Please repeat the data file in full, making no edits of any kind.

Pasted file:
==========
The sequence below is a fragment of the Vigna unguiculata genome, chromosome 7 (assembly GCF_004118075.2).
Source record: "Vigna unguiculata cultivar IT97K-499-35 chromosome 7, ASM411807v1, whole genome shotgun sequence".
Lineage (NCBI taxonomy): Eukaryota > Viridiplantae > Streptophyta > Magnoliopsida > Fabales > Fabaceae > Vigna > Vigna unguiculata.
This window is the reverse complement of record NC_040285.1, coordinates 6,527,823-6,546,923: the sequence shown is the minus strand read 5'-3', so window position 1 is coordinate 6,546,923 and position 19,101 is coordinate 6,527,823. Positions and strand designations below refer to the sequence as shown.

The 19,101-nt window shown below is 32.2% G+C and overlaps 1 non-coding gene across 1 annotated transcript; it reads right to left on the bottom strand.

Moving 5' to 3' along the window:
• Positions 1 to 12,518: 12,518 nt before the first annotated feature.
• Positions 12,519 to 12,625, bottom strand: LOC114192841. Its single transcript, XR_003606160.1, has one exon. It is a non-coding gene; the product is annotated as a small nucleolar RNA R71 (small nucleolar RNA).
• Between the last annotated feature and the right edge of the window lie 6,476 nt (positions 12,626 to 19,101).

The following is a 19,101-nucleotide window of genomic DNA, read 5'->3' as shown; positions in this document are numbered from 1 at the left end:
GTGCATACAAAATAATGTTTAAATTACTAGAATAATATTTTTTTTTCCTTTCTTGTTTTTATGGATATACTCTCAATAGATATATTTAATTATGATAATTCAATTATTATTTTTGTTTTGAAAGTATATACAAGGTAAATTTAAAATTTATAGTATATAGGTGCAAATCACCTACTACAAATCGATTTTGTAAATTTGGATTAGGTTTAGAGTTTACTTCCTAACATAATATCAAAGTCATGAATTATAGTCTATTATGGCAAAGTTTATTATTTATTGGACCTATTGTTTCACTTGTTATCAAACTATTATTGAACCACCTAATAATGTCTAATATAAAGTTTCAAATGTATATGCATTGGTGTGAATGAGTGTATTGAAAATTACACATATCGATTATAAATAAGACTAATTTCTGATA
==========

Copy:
The sequence below is a fragment of the Vigna unguiculata genome, chromosome 7 (assembly GCF_004118075.2).
Source record: "Vigna unguiculata cultivar IT97K-499-35 chromosome 7, ASM411807v1, whole genome shotgun sequence".
Lineage (NCBI taxonomy): Eukaryota > Viridiplantae > Streptophyta > Magnoliopsida > Fabales > Fabaceae > Vigna > Vigna unguiculata.
This window is the reverse complement of record NC_040285.1, coordinates 6,527,823-6,546,923: the sequence shown is the minus strand read 5'-3', so window position 1 is coordinate 6,546,923 and position 19,101 is coordinate 6,527,823. Positions and strand designations below refer to the sequence as shown.

The 19,101-nt window shown below is 32.2% G+C and overlaps 1 non-coding gene across 1 annotated transcript; it reads right to left on the bottom strand.

Moving 5' to 3' along the window:
• Positions 1 to 12,518: 12,518 nt before the first annotated feature.
• Positions 12,519 to 12,625, bottom strand: LOC114192841. Its single transcript, XR_003606160.1, has one exon. It is a non-coding gene; the product is annotated as a small nucleolar RNA R71 (small nucleolar RNA).
• Between the last annotated feature and the right edge of the window lie 6,476 nt (positions 12,626 to 19,101).

The following is a 19,101-nucleotide window of genomic DNA, read 5'->3' as shown; positions in this document are numbered from 1 at the left end:
GTGCATACAAAATAATGTTTAAATTACTAGAATAATATTTTTTTTTCCTTTCTTGTTTTTATGGATATACTCTCAATAGATATATTTAATTATGATAATTCAATTATTATTTTTGTTTTGAAAGTATATACAAGGTAAATTTAAAATTTATAGTATATAGGTGCAAATCACCTACTACAAATCGATTTTGTAAATTTGGATTAGGTTTAGAGTTTACTTCCTAACATAATATCAAAGTCATGAATTATAGTCTATTATGGCAAAGTTTATTATTTATTGGACCTATTGTTTCACTTGTTATCAAACTATTATTGAACCACCTAATAATGTCTAATATAAAGTTTCAAATGTATATGCATTGGTGTGAATGAGTGTATTGAAAATTACACATATCGATTATAAATAAGACTAATTTCTGATA